Thursday, December 17, 2009
In 2006 I visited the Falmouth Maritime Museum, and among other interesting boats, I saw ‘Father’s Day’, the 5’ 4” record-breaking, minuscule ‘capsule’ sailed by Hugo Vihlen across the Atlantic from Florida to Cornwall, England, arriving there on 26th September, 1993. I think I’m right in saying his micro-yacht was the smallest vessel to have crossed the North Atlantic from west to east. Indeed, she must be the smallest ‘yacht’ to have sailed from one side of the Atlantic to the other. Vihlen had taken rations for 85 days, but eventually he had to eke out his supplies of 65 ready meals, 2 gallons of M&Ms, a gallon of dry fruit, 100 cans of Hawaiian Punch and 34 gallons of water to keep him alive for 105 days. I believe ‘Father’s Day’ was mainly constructed from Airex foam that had been sandwiched between layers of fibreglass. She was equipped with twin running sails, each with a separate boom, which when joined to the other made a single sail for reaching. I doubt she could have sailed to windward, on account of her smallness and unsatisfactory underwater profile. Tiny, as she was, Vihlen found room for a water-purifying system, a VHF radio and a SSB radio. He told of his experiences in his book ‘The Stormy Voyage of Father’s Day’.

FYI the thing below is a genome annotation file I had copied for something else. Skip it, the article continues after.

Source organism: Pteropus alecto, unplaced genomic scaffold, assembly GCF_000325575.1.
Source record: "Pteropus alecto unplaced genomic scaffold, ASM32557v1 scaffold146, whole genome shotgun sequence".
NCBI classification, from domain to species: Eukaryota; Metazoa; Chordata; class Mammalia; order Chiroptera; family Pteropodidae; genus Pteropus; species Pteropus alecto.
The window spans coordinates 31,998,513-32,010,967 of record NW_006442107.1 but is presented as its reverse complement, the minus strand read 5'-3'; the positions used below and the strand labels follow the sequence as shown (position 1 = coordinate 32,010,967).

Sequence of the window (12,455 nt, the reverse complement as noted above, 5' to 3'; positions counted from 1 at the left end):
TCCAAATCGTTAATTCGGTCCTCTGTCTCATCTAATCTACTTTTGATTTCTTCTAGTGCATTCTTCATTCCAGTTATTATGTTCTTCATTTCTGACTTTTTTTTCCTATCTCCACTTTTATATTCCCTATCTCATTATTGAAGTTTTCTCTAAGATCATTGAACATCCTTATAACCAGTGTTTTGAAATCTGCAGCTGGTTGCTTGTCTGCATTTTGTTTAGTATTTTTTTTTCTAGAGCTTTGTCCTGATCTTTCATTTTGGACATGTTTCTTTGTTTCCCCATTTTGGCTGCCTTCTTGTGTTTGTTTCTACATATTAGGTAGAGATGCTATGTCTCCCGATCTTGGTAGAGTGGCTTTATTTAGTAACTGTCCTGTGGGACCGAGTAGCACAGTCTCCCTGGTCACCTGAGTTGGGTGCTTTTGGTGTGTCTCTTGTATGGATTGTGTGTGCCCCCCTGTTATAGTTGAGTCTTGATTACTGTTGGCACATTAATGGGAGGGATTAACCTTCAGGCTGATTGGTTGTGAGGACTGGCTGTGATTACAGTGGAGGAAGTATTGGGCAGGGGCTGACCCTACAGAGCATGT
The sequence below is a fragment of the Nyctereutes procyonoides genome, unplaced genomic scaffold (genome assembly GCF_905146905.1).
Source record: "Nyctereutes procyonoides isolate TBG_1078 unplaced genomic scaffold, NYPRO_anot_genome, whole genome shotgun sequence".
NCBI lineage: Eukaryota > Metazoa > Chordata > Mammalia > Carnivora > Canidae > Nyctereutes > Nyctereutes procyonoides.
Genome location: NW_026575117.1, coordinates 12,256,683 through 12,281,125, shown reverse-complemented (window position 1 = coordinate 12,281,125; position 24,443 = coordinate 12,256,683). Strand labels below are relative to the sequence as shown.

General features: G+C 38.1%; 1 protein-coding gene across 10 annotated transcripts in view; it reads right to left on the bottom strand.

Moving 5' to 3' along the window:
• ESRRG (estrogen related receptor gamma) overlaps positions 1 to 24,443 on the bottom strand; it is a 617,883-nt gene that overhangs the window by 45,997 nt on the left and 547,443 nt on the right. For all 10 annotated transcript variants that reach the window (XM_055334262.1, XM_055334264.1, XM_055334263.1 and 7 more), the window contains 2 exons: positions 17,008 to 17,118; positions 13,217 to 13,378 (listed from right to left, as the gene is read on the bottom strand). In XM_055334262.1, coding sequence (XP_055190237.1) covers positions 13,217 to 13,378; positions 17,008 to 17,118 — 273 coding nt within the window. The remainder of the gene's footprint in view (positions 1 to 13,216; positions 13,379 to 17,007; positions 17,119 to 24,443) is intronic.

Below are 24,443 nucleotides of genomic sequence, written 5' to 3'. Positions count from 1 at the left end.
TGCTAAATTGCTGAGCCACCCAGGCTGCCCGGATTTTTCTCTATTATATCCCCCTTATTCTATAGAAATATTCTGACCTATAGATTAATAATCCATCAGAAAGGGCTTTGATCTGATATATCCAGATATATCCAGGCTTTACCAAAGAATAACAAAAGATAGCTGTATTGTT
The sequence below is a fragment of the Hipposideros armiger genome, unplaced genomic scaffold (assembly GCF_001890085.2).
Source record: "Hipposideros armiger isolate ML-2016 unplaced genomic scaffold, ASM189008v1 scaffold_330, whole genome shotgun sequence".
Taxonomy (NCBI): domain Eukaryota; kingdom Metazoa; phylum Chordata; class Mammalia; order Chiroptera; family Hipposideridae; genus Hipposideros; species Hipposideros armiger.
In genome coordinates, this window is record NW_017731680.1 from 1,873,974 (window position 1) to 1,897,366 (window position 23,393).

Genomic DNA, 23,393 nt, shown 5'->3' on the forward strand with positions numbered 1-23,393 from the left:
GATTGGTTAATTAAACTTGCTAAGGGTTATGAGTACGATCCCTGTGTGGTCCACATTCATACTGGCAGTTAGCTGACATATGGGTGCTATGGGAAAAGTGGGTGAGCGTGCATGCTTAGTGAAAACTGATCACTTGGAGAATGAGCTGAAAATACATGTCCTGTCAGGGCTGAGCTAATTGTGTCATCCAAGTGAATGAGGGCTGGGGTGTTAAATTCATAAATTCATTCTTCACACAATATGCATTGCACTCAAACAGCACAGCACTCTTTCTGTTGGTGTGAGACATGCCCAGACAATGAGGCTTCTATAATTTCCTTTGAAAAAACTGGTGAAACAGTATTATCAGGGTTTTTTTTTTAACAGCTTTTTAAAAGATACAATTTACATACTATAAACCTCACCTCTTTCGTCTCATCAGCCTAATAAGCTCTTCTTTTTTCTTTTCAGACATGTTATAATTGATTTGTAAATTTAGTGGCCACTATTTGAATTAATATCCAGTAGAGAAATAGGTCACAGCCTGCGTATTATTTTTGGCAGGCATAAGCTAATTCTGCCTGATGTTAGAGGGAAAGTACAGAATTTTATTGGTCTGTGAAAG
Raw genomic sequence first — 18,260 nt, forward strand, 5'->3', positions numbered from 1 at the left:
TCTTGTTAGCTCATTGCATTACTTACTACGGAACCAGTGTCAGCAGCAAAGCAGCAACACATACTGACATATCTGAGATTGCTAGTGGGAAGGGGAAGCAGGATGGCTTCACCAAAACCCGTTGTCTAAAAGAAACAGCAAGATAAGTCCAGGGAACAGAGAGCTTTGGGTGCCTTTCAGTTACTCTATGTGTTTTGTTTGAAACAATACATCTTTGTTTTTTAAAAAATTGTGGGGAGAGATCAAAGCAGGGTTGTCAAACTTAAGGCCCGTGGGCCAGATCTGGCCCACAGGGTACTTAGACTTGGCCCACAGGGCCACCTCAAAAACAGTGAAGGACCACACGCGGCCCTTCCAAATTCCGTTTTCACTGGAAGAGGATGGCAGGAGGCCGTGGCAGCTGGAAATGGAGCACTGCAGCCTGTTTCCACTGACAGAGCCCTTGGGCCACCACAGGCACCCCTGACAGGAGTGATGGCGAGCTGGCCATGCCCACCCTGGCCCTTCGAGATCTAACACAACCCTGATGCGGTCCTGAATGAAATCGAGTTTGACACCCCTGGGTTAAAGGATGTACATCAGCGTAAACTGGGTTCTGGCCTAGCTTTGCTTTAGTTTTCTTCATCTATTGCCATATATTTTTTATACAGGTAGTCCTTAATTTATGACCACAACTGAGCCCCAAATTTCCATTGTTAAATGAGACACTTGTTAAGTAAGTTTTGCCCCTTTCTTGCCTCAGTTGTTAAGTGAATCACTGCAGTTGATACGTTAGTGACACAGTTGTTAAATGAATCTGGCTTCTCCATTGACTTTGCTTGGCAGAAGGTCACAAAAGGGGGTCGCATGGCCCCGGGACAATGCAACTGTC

To successfully do this sort of extreme ‘sport’, individuals like Hugo must be highly motivated, well prepared, and absolutely determined to succeed. They must have a belief in themselves that they can, and will overcome all obstacles. They must go into it knowing there will be moments of fear and times of physical hardship and perhaps there will be occasions when their mental faculties are tested to the full. Usually, when working to the limit under extreme conditions, technology can make the difference between success and failure. Strong, lightweight equipment, long-lasting, easily prepared nutritious foods, suitable clothing and bedding for maintaining body heat, all contribute to success. In such a small boat, good ventilation and the maintenance of dry conditions for her solo crew are essential for their physical health and mental wellbeing. Conversely, prolonged exposure to a damp, humid atmosphere, especially when the skin comes into contact with clothing soaked in seawater, will bring about painful skin rashes, even sores resembling oozing boils, open to infection, possibly leading to blood poisoning.
Ocean crossing, record-breaking attempts in small vessels are not for the faint-hearted. Vihlen knew what he was letting himself in for because he had previously crossed the Atlantic in 1968 from Casablanca, Morocco to Miami aboard the 5’ 11” ‘April Fool’ to successfully take the record from the Englishman Tom McNally for the smallest vessel to cross the Atlantic. Only the fittest, most dedicated, and extraordinary people will succeed.